In recent years companies and governments alike have begun to acknowledge that the land upon which they wield their power and make their fortunes once belonged to others. While they will do little beyond starting a meeting with someone reading from a sterile script, it is seen as at worst a fair acknowledgment of why they are able to operate and, at best, a good first step. The only issue is that the entire farce makes no attempt to connect with historical fact or human behaviour and those who engage in it do so in such an anemic way that it calls into question the very reason for its creation.
Acknowledgements artificially create a retroactive camaraderie among various groups and nations that never existed to begin with. They throw together sometimes a dozen various tribes at a time (some of which never enjoyed frigid let alone peaceful relations with one another) and list the land in question as being their “traditional territories.” Depending on the area, it’s possible that these relatively small territories may have housed many tribes and groups cohabitating peacefully. It is far more likely that the very same territory is seen as traditionally held by so many different peoples is because it changed hands repeatedly and violently in the same way that contested territories housing multiple different groups throughout the globe and all of human history have. The land acknowledgement reads like a laundry list of winners and losers of various bloody conflicts without flinching or stopping for a moment to acknowledge those who lost it to those who won it shortly before it was lost again because those listed are seen as one and the same. It is not an accurate depiction of the state of affairs prior to the arrival of European settlers and thieves and serves mainly to promote the racist idea of the noble savage.
The grouping of these diverse and disparate peoples appears only as a stark contrast to European colonizers. It is a response to an outright invasion of foreigners who divvied up the country, murdered the locals, and brutally suppressed the plethora of native cultures wherever they were found. Natives of this land became the collective “Indigenous Peoples” only when faced with an opposing group and even then they remained fragmented, often allying themselves with various warring European groups if it meant an advantage over their brethren in an opposing tribe. Considering the structure of these land acknowledgments and in the interests of consistency, various European groups should also be listed should the country ever be conquered by an Asian or Middle Eastern power.
The urge to label these groups as not only an unbroken collective but a harmonious union that was only rattled by the coming of Europeans is as fantastical as it is dehumanizing. Precolonial groups are no different than any other in that they raise their children and they care for one another and they err and they war. They have past misdeeds that they deeply regret and they have incredible triumphs that fill them with pride. Our society’s rightful guilt over the treatment of the various inhabitants of these lands has led to a mischaracterization of the other in a childish good vs evil dichotomy.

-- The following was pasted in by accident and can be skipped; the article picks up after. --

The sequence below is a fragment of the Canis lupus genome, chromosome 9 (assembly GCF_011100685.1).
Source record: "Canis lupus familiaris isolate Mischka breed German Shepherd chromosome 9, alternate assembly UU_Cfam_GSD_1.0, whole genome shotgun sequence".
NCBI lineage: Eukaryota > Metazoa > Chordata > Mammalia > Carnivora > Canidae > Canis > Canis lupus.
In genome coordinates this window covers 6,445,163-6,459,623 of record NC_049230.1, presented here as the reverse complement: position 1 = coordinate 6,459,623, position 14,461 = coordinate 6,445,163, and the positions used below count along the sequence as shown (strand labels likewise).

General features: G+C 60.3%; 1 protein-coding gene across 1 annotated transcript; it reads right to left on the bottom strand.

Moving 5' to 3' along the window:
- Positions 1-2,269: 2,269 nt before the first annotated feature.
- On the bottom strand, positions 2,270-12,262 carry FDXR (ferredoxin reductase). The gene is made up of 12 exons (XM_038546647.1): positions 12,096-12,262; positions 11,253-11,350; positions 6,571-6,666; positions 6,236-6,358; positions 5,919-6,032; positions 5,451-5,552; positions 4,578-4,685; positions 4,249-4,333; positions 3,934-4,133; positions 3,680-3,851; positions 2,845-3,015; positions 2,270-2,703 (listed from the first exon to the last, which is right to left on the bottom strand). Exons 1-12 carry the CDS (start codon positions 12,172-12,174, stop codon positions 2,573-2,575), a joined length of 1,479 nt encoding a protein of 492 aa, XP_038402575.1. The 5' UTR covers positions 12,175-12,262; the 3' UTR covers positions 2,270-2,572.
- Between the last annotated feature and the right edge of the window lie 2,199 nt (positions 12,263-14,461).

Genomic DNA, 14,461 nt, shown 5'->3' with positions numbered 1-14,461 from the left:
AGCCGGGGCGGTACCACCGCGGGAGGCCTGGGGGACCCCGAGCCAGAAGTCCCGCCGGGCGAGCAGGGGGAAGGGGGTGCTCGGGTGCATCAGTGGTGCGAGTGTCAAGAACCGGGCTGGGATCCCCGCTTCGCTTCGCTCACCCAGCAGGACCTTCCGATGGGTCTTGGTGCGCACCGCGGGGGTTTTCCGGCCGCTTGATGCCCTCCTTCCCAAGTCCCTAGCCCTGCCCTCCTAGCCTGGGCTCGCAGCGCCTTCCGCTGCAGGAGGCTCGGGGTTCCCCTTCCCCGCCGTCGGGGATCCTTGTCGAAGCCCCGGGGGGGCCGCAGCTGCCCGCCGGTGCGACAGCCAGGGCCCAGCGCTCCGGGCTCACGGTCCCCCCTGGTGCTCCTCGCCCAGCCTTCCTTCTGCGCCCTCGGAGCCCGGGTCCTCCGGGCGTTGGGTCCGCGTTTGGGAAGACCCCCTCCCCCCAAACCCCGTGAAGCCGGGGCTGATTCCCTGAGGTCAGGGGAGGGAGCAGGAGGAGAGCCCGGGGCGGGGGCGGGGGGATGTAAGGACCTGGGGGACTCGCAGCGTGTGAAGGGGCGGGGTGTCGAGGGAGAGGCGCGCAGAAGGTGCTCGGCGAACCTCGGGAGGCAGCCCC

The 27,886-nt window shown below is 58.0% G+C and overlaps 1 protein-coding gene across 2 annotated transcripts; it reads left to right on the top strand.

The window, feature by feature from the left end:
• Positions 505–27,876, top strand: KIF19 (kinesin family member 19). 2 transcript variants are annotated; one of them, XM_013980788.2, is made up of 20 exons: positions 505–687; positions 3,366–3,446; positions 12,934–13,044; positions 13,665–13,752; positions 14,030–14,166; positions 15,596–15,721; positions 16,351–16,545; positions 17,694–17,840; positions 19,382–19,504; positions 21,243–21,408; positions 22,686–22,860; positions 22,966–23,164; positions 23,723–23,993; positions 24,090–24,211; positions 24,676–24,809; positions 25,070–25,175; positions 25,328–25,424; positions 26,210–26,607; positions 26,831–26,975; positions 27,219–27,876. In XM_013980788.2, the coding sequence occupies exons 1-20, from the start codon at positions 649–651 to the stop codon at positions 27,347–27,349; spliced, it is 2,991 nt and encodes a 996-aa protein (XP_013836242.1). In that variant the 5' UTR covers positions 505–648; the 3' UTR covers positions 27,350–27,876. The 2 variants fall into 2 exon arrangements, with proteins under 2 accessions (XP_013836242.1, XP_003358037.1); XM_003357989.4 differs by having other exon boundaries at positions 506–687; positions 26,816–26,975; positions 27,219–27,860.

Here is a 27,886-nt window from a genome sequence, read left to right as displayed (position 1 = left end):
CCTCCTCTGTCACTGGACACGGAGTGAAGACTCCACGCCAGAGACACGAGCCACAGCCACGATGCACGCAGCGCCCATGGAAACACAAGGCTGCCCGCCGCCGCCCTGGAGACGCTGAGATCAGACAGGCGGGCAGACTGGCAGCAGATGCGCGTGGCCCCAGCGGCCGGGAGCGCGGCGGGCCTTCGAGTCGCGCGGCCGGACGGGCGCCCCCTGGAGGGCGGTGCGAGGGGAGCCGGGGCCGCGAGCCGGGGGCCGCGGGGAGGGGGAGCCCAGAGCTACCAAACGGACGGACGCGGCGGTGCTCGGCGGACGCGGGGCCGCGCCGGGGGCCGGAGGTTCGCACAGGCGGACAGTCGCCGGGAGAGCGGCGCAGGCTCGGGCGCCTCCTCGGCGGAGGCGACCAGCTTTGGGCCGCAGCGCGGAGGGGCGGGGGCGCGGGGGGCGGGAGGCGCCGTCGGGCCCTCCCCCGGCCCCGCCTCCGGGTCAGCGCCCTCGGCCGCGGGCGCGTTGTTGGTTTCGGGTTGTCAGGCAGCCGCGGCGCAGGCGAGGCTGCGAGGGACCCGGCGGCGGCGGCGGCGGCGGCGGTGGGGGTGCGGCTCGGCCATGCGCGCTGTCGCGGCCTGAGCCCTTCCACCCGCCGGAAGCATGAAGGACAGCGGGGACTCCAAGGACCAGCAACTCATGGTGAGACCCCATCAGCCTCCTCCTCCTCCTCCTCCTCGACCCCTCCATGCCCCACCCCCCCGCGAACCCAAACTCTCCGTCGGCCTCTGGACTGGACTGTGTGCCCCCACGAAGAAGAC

This twisted attempt at reconciliation has seen well meaning yet ignorant people classifying hundreds of culturally and linguistically diverse groups with varying histories and religious practices into one category labeled “Indigenous.” Coincidentally in much the same way and with just as much thought as their forebearers when they first landed on these shores.
The perfectly valid question that follows the acknowledgement of stolen land (“so when are you leaving?”) is conveniently left unanswered. This comes as no surprise given the pageantry of the preceding land acknowledgement. And it is perfectly understandable that people who have had everything taken from them and undergone a cultural genocide will take whatever scraps they can get, even if they are based on false premises and general stupidity. A basic acknowledgement of existence is far more than what has been given up to this point, paltry as it is. There is no other option when fighting for the right to be seen.
Assuming that it is possible and that the parties involved are truly interested in achieving it (two things which are by no means guaranteed given the many incentives to prolong the process indefinitely, financial and otherwise), reconciliation requires discussion and resources to course correct the peoples whose entire civilizations were destroyed during colonization. Acknowledgements that fail to acknowledge basic truths and refuse to entertain the notion that various groups of people are in fact people make for a poor first step.